“There will be no utopia here. Israel will never be the ideal nation it set out to be, nor will it be Europe-away-from-Europe. There will be no London here, no Paris, no Vienna. But what has evolved in this land is not to be dismissed. A series of great revolts has created here a truly free society that is alive and kicking and fascinating. This free society is creative and passionate and frenzied. It gives the ones living here a unique quality of life: warmth, directness, openness… It is the youthful grace of the unbound and the uncouth…
There was hope for peace, but there will be no peace here. Not soon. There was hope for quiet, but there will be no quiet here. Not in this generation. The foundations of the home we founded are somewhat shaky, and repeating earthquakes rattle it. So what we really have in this land is an ongoing adventure. An odyssey. The Jewish state does not resemble any other nation. What this nation has to offer is not security or well-being or peace of mind. What it has to offer is the intensity of life on the edge. The adrenaline rush of living dangerously, living lustfully, living to the extreme. If a Vesuvius-like volcano were to erupt tonight and end our Pompeii, this is what it will petrify: a living people. People that have come from death and were surrounded by death but who nevertheless put up a spectacular spectacle of life. People who danced the dance of life to the very end.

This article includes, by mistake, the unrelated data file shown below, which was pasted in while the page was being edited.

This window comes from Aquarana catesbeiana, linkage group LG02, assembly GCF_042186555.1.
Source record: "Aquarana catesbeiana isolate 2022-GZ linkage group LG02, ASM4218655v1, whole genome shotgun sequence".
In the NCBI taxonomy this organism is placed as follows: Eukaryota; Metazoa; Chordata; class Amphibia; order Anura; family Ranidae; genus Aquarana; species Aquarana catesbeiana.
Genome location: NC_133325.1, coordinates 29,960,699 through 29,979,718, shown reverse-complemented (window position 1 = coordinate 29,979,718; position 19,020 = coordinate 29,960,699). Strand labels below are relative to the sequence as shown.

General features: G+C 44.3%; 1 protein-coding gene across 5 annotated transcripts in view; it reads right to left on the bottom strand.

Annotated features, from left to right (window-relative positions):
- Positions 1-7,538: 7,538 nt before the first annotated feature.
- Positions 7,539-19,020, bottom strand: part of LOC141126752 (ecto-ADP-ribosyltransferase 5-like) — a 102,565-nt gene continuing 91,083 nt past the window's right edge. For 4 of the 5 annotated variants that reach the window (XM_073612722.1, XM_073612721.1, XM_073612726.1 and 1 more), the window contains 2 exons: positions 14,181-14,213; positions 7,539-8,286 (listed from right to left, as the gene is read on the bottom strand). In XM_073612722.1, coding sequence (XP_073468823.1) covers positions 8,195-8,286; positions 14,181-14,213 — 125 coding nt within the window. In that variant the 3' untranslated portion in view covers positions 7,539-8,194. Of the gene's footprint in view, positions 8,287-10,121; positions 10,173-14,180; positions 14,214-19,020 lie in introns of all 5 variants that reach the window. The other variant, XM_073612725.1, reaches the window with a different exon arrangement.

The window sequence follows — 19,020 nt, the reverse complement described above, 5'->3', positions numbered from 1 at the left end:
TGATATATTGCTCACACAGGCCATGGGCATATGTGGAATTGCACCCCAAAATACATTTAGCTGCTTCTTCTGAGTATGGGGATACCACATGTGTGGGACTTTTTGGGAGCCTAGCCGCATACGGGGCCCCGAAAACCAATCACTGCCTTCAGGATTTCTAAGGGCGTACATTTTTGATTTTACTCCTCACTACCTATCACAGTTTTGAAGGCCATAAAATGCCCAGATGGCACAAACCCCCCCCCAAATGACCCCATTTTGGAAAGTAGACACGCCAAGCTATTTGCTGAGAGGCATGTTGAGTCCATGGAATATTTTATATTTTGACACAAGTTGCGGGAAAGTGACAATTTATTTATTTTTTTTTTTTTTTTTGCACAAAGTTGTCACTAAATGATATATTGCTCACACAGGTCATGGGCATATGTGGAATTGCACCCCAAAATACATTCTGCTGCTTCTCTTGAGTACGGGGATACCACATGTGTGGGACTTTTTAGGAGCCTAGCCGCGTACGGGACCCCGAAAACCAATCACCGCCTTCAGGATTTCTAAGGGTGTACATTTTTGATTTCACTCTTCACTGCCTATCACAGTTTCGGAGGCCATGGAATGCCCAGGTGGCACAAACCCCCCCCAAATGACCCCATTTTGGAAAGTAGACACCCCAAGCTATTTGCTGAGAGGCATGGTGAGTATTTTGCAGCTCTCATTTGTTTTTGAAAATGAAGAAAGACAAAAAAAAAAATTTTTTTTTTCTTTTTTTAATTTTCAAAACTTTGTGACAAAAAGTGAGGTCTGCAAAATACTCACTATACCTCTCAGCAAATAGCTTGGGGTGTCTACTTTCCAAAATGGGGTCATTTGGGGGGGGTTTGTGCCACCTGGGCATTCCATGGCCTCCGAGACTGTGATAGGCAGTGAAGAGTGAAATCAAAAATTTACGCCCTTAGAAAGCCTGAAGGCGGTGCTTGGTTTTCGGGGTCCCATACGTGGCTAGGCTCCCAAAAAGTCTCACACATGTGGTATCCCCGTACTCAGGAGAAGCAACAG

I walk into the very same bar I walked into some weeks ago. Once again I sit by the bar and sip my single malt. I see the ancient port through the windows, and I watch people sitting in restaurants and walking into galleries and wandering about the pier. Bottom line, I think, Zionism was about regenerating Jewish vitality. The Israel tale is the tale of vitality against all odds. So the duality is mind-boggling. We are the most prosaic and prickly people one can imagine. We cannot stand puritanism or sentimentality. We do not trust high words or lofty concepts. And yet we take part daily in a phenomenal historical vision. We participate in an event far greater than ourselves.”
Excerpted from the conclusion of Ari Shavit’s 2013 book My Promised Land: The Triumph and Tragedy of Israel. (In the top photo, a soldier casts a ballot yesterday at a mobile booth in the West Bank settlement of Migdalim.)
Of course it was Thomas More who coined the “utopia” (“no place”) in the early 16th century. Four hundred years later, in 1902, Theodore Herzl wrote a novel – sometimes recognized as the only utopian book ever to come true – that envisioned a future Jewish state’s founding in modern day Israel. It’s titled, fittingly, Altneuland (“The Old New Land”).